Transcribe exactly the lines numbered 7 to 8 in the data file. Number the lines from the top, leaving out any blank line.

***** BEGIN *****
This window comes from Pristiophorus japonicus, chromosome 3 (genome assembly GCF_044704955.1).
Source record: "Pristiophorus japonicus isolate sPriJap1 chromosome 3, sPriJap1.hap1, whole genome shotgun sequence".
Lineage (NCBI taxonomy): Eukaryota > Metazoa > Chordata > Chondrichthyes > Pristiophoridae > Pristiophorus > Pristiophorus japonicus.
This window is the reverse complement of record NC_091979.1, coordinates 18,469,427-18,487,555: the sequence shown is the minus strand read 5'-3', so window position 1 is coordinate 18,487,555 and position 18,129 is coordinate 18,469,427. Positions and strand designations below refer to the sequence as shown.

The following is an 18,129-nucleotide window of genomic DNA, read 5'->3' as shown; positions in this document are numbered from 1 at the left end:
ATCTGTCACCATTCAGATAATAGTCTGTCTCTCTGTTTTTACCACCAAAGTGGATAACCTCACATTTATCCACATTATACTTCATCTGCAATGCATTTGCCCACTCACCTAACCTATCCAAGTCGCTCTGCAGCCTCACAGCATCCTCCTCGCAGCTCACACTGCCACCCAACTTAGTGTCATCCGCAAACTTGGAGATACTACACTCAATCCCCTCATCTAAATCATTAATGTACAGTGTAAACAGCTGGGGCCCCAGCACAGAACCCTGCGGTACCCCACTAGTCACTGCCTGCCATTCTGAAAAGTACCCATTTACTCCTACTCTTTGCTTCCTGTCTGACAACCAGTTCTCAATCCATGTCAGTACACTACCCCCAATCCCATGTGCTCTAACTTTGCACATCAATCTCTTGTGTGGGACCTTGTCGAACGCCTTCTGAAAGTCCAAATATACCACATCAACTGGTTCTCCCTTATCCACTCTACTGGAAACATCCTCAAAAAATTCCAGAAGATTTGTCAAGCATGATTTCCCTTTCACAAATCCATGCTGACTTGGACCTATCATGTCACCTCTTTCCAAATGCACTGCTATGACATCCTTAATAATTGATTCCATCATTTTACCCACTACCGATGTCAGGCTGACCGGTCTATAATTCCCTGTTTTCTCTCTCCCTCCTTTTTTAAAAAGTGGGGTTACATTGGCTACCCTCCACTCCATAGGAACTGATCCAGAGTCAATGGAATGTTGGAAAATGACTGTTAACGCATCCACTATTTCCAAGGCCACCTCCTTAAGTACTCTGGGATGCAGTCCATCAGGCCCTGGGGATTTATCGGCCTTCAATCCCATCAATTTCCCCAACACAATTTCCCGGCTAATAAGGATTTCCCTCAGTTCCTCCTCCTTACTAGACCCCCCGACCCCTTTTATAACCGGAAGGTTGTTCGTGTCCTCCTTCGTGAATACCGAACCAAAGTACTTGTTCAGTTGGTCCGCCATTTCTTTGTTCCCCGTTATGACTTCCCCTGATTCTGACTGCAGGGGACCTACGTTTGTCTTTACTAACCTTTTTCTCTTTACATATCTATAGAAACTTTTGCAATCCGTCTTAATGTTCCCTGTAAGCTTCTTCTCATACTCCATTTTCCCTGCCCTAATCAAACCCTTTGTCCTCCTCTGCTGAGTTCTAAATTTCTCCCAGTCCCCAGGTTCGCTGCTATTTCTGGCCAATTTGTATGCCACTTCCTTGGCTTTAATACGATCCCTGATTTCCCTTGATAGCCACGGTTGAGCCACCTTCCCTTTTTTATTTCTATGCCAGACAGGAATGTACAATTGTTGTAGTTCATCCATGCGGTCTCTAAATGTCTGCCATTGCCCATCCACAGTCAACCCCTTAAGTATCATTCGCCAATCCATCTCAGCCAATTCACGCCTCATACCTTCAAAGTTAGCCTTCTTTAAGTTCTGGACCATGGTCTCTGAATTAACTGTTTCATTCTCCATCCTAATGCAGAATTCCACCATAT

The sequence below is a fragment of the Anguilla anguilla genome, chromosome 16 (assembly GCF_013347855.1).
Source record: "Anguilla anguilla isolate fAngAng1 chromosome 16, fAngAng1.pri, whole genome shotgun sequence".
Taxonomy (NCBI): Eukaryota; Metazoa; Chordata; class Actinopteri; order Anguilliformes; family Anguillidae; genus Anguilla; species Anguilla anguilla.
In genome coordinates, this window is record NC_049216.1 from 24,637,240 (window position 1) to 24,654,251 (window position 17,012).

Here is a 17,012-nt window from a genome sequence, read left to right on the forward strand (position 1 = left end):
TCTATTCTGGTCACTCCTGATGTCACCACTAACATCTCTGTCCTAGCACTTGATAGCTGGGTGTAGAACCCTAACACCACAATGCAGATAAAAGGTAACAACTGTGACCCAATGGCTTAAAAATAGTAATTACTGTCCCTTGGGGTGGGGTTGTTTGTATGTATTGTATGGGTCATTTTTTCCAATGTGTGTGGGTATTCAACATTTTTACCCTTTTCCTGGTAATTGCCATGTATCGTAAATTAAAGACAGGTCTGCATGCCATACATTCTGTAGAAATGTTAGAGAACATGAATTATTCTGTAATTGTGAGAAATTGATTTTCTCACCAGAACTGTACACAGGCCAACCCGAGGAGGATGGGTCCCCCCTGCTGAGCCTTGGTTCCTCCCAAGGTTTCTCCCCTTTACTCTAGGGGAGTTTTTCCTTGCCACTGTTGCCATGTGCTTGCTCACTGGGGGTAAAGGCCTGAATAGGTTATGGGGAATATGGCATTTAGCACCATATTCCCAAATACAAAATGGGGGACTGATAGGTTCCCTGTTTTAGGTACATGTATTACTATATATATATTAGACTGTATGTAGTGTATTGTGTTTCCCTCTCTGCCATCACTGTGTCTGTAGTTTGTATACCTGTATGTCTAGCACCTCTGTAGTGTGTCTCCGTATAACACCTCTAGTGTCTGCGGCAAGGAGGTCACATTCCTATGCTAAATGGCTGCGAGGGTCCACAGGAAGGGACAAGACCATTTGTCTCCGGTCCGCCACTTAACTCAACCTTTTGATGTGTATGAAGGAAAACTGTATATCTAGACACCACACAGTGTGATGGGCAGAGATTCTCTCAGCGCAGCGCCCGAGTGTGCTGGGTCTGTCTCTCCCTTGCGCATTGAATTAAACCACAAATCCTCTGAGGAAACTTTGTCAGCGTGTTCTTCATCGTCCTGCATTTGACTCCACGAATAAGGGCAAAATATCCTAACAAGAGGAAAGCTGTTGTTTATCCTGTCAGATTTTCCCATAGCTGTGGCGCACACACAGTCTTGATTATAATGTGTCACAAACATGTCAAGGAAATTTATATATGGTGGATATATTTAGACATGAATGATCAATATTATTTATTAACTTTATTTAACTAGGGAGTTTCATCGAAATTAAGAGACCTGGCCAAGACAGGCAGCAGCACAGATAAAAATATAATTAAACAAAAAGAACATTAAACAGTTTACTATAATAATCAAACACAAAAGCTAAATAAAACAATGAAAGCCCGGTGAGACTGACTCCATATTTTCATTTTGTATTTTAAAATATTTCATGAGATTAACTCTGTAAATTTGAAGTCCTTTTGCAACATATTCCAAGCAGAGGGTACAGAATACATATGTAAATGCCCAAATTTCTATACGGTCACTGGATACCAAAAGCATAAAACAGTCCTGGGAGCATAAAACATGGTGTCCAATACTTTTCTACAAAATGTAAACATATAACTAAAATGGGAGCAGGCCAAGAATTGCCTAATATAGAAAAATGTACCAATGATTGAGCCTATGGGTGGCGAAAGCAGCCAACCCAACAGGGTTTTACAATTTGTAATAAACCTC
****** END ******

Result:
The sequence below is a fragment of the Anguilla anguilla genome, chromosome 16 (assembly GCF_013347855.1).
Source record: "Anguilla anguilla isolate fAngAng1 chromosome 16, fAngAng1.pri, whole genome shotgun sequence".